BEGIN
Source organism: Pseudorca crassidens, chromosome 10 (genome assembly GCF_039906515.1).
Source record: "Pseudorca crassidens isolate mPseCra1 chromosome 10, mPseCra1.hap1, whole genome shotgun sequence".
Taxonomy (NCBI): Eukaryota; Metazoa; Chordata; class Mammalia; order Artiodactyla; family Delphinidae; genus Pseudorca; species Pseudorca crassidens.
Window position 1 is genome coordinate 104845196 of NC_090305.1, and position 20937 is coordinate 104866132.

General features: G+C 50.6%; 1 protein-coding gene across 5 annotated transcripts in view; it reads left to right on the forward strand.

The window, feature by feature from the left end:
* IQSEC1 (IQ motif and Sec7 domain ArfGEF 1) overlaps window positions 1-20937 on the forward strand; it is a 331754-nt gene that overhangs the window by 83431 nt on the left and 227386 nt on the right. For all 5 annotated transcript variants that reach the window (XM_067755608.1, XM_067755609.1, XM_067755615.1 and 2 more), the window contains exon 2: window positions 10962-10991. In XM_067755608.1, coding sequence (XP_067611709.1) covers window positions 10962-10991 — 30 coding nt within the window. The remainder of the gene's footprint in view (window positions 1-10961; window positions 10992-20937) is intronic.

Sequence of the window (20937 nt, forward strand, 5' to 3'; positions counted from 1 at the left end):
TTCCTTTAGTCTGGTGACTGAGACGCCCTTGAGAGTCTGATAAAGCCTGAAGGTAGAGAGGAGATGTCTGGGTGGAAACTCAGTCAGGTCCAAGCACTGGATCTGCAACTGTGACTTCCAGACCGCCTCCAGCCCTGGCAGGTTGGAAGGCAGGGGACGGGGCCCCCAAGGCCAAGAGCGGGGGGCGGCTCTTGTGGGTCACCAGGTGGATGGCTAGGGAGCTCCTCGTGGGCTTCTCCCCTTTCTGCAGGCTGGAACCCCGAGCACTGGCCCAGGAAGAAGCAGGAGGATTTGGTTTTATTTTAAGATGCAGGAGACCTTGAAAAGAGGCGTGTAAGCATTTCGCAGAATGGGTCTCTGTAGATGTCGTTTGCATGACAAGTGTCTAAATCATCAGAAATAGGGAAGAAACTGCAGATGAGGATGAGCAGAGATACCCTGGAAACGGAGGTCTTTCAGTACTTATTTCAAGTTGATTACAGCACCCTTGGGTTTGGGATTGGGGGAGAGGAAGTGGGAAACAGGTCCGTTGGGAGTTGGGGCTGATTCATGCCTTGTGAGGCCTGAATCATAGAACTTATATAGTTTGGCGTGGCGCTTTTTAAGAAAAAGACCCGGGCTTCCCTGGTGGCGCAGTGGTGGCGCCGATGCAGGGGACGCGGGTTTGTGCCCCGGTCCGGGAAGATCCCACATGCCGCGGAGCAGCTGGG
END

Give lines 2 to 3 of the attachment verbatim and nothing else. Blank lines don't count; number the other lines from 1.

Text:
Source record: "Pseudorca crassidens isolate mPseCra1 chromosome 10, mPseCra1.hap1, whole genome shotgun sequence".
Taxonomy (NCBI): Eukaryota; Metazoa; Chordata; class Mammalia; order Artiodactyla; family Delphinidae; genus Pseudorca; species Pseudorca crassidens.